TOKYO, May 15 (Xinhua) -- Tokyo 2020 CEO Toshiro Muto said here on Friday that the postponement of the Tokyo Olympics will provide a "unique" opportunity for the 2022 Beijing Winter Olympics.
Wei Jizhong, former Secretary-General of the Chinese Olympic Committee, was worried that the delay will affect the marketing prospects of the Beijing Winter Olympics because there are only six months between the two showpiece events.
Muto told reporters in an online briefing, "The Beijing Winter Games are going along very nicely. There might be some impact felt from the postponement of the 2020 Olympic Games.
"But there will a higher level of media attention after the Tokyo Games. I think that might provide some unique opportunities."
The Tokyo Games, delayed for a year amid the coronavirus pandemic, will kick off on July 23, 2021, and the Beijing Winter Games will open on February 4, 2022. It will be the first time the Summer and Winter Olympics will be held less than a year apart since 1992.
Muto, speaking to reporters for the first time in three weeks, said he does not know how to spend the 650 million U.S. dollars the IOC has promised to provide for extra costs caused by the postponement.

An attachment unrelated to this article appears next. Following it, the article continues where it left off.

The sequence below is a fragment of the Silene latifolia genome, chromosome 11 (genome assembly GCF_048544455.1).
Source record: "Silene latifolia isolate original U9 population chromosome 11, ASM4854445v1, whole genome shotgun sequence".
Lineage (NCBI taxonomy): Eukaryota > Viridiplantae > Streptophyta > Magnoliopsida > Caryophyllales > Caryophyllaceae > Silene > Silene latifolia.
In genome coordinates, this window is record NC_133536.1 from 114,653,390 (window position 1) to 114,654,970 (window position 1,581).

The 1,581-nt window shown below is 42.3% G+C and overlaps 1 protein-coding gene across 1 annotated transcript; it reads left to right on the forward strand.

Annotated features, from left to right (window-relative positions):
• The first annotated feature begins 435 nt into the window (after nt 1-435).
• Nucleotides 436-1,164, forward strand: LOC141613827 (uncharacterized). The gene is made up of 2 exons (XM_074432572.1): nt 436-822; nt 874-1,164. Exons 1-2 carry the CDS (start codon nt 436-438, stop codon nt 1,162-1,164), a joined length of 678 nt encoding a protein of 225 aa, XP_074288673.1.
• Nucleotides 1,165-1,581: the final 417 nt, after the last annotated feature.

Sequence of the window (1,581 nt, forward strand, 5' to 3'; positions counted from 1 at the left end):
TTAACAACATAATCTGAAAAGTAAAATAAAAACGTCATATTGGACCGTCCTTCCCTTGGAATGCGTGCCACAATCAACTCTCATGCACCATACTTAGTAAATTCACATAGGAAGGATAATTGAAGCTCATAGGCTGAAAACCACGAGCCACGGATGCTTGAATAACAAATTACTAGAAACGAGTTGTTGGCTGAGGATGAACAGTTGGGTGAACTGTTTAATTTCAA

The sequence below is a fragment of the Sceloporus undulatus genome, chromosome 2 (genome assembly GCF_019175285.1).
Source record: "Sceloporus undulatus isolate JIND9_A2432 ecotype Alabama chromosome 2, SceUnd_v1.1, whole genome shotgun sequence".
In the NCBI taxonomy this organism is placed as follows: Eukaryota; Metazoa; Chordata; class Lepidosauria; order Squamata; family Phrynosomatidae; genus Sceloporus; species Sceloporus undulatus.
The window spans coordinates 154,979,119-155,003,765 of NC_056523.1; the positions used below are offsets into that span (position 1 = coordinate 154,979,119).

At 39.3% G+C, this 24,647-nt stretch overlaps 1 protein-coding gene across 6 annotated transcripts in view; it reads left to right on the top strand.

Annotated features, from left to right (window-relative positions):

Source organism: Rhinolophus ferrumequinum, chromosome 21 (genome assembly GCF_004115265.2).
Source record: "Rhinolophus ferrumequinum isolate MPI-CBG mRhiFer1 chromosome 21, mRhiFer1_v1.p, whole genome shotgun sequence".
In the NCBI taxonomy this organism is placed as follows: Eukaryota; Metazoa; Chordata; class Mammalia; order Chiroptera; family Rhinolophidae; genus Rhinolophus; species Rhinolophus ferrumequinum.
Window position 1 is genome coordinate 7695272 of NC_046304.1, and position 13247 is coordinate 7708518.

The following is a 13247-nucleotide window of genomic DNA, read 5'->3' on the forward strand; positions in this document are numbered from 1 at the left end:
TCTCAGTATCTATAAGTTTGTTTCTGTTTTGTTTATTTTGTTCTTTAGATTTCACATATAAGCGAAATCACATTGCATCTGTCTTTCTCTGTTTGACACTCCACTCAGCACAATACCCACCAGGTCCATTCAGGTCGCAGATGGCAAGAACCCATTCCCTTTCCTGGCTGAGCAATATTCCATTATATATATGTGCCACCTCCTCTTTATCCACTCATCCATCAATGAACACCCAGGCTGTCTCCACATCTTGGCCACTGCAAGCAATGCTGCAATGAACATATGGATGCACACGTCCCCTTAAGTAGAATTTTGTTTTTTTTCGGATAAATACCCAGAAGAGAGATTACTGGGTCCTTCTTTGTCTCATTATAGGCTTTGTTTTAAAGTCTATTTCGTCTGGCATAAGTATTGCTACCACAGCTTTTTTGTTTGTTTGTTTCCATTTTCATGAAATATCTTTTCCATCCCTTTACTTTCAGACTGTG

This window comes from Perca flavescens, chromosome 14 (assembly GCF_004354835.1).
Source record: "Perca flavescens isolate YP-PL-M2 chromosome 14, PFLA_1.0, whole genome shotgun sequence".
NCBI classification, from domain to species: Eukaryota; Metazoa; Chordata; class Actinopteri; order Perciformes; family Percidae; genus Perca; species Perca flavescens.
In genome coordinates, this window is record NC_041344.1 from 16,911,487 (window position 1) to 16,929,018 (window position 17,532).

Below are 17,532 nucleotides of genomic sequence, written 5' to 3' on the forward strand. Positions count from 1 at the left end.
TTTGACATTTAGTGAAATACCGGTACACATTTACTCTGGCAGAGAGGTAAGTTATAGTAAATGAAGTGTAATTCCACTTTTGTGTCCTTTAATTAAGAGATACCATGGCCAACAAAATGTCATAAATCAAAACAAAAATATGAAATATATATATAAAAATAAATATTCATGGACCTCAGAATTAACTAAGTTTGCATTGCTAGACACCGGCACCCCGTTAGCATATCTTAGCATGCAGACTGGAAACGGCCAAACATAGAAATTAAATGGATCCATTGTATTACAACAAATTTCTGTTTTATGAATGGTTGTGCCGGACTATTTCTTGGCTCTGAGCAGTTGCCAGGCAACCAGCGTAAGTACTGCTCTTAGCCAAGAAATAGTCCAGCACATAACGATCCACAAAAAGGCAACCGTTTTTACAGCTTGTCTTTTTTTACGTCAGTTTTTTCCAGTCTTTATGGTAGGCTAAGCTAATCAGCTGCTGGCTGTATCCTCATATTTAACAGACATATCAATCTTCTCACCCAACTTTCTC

"I have no idea how this money will be spent. I am afraid you will have to ask the IOC."
IOC President Thomas Bach on Thursday announced that 800 million U.S. dollars would be set aside for loans and payments and 650 million dollars would be allocated for the IOC's share of organizing the postponed Olympics.
Muto added that it is still unclear how much the total additional cost will be.
"We cannot make any estimates," he said. "All the negotiations are in progress. We are still not in a position to give you a number."
He also denied any possibility that the Games would be postponed again or canceled if the COVID-19 pandemic could not be controled.
"The decision has been made to start the Games on July 23 next year. Our stance is to do everything to prepare for the Games," he said.
He said that Tokyo 2020 will take all possible measures to cut costs, including the downsizing of the ambitious 121-day torch relay, which was originally to open in a grand ceremony at J-Village, Fukushima, on March 26.
"When the decision was first made to postpone the games for a year, we started looking into which parts we can actually adjust for cost-cutting measures," he said. "To that end, we are looking into every area possible, including the grand start in Fukushima."
"But we would like to respect as many of those factors as possible, while we decide what we will do to cut costs."